Alberta crops as variable as the rain

Cam Miller can barely walk through the lush field of barley at his Vegreville, Alta., farm.

Meanwhile, at Damon Postman’s Nobleford, Alta., farm, the durum is so thin, each plant stands alone.

That situation holds true for much of the Alberta crop this year; some farmers may have received more than enough rain to produce heavy-yielding grains, pulses and oilseeds, while others face a third year of drought and depleted subsoil moisture.

During the Alberta leg of the Grain World crop tour participants travelled from Vegreville to Medicine Hat to see bounty in the north and skinny crops in the south.

“We are at a point where we are at the top of what we can handle. If someone could have told me we would have rain like this I probably would have fertilized even more,” said Miller, who farms southwest of Vegreville.

Balanced fertility and 300 millimetres of rain so far in this growing season could result in 70 to 80 bushels per acre of wheat with high protein of 16.3 to 16.8 percent. His barley is starting to lodge due to driving winds and heavy growth but he is expecting a huge harvest with a bushel weight of 55 pounds. What he needs now is some heat to bring the crop along and dry up some sloughs that drowned his canola in the low spots.

“One thing that will offset the drowned-out areas is the hilltops will produce more than they normally do,” said Laine Stefan, agronomist with Nutrien, who services this area.

More stories from the crop tour:

Crop check

Tour finds above average crops in Saskatchewan, Manitoba

Estimates surprise  Sask. farmers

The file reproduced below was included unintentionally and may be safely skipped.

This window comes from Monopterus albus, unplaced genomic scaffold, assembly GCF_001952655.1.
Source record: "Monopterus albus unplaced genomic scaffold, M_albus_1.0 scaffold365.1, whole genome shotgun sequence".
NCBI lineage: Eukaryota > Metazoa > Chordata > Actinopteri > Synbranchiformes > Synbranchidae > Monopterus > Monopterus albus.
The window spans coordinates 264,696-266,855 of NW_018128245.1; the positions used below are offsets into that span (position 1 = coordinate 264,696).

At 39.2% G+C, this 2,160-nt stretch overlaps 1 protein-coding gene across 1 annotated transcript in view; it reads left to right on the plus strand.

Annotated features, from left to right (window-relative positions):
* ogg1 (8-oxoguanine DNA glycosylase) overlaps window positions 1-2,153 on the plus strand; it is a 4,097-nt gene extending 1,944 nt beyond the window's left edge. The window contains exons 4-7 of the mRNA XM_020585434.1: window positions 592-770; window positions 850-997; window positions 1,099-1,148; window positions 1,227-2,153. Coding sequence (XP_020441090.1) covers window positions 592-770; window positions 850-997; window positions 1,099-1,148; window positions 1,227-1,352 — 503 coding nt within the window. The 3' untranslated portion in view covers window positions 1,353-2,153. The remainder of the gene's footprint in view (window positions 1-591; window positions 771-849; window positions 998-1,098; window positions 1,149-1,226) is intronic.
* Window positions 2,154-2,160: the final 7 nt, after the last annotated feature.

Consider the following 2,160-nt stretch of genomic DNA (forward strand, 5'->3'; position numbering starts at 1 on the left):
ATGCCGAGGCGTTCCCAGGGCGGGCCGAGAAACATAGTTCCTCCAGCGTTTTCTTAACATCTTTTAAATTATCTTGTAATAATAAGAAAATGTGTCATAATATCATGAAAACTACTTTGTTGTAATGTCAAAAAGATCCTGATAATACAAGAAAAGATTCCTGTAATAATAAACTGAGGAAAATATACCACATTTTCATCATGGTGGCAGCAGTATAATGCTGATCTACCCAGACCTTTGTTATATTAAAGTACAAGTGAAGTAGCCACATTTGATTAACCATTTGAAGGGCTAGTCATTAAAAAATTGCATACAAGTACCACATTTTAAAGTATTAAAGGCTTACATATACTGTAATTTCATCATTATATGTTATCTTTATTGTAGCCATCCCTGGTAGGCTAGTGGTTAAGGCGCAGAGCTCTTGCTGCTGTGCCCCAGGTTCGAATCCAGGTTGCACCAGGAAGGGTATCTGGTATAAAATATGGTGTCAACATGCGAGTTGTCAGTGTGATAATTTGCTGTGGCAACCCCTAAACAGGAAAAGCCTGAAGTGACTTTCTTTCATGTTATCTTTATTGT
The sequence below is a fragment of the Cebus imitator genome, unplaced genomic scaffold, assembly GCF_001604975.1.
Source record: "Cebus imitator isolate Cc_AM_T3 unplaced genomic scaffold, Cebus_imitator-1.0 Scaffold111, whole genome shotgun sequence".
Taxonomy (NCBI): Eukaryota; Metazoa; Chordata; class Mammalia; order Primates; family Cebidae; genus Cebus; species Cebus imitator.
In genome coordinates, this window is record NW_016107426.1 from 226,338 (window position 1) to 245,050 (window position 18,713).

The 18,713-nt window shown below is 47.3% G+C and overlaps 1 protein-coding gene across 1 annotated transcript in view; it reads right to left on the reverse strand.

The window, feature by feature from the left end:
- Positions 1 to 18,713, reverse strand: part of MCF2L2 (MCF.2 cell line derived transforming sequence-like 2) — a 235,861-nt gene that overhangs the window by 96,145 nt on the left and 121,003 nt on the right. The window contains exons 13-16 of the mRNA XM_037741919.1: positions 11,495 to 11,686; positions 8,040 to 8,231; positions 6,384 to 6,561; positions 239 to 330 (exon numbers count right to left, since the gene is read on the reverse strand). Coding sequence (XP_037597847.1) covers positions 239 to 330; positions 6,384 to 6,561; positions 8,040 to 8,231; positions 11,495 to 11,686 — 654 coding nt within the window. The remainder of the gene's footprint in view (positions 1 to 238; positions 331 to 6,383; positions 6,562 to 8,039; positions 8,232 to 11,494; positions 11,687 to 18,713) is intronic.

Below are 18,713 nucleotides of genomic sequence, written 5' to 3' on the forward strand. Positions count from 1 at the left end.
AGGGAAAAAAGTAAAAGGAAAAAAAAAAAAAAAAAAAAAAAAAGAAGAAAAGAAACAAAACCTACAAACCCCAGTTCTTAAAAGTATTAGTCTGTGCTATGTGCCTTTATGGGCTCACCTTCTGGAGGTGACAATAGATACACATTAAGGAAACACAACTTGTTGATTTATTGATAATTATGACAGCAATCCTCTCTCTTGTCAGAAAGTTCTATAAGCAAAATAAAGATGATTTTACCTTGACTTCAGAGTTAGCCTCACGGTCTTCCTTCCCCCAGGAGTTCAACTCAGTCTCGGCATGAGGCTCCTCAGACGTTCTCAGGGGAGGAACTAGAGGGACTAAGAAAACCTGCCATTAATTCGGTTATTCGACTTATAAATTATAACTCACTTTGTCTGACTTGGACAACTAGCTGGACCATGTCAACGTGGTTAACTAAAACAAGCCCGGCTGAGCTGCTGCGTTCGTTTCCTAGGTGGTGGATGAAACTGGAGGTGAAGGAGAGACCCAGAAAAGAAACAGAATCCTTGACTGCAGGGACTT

Sask. crops go field-by-field

Tweets from Grain World Crop Tour

Last year’s crops were less promising when they received less than 90 mm of precipitation and heavy smoke drifted in from British Columbia forest fires, blocking the sun.

Further south at Castor, Alta., Coppock Legacy Farm is looking equally lush.

The barley has the potential to go 65 to70 bu. per acre, while peas and wheat are doing equally well. Tom Coppock is keeping his eyes on the hay crop, which he suspects will be lighter than normal, and the corn planted for grazing by his 300 cows is also being monitored.

He has planted grazing corn for five years.

“It worked really good two years ago and last year it was awful. This year the jury is still out. I am hoping it will work out,” he said.

Crop performance is declining further south. Fields at Beiseker, northeast of Calgary are thinner and pea and canola pods are just starting to fill.

Further deterioration is seen south and east of Calgary.

Four to five years of drought has depleted subsoil moisture, said Bruce Whiteside near Vulcan, Alta., who was spraying for lygus bugs in canola on July 31.

So far his farm has received about 100 mm of rain.

“We have had nothing to start with,” he said.

Plants are healthier than expected on closer examination but the kernels need to plump up to produce a 40 bu. wheat crop and 45 bu. canola.

The crops are knee high and plants are more widely spaced to take advantage of what little moisture is available.

Damon Postman near Nobleford has dryland and irrigated crops. The dryland is showing the effects of limited rain for the last three years.

“At this point, we are just shy of four inches (101 mm) of rain since seeding. There is no subsoil moisture,” he said.

He seeded April 23 and the heads of his durum are a good size but the stand is thin. His crop advisers estimate a 38 per bu. crop.

Canola finished blooming two weeks ago and fortunately the days were moderate so the flowers did not suffer in the heat. By July 31, the temperature was 30 C.

Hot, windy days are typical for this region at this time of year, but a timely rain could fill the heads and pods of wheat, canola and lentils. He has grown lentils for three years and is not sure what to expect at harvest.

“I don’t have good experience growing lentils with moisture,” he said.

In southwestern Alberta, crops have received timely rains but southeastern Alberta is suffering, said crop adviser Chris Veenendaal of Farm Link, whose territory stretches through Vulcan to Coaldale.

Crops are deteriorating the further south and east he travels. At this point he is not sure about the salvage value of some of the scanty crops like barley and wheat.

“The problem with a drought crop is there is not even enough to try swathing and baling for greenfeed because there is nothing there,” he said.

Grasshoppers are also starting to appear in those dry regions as well.

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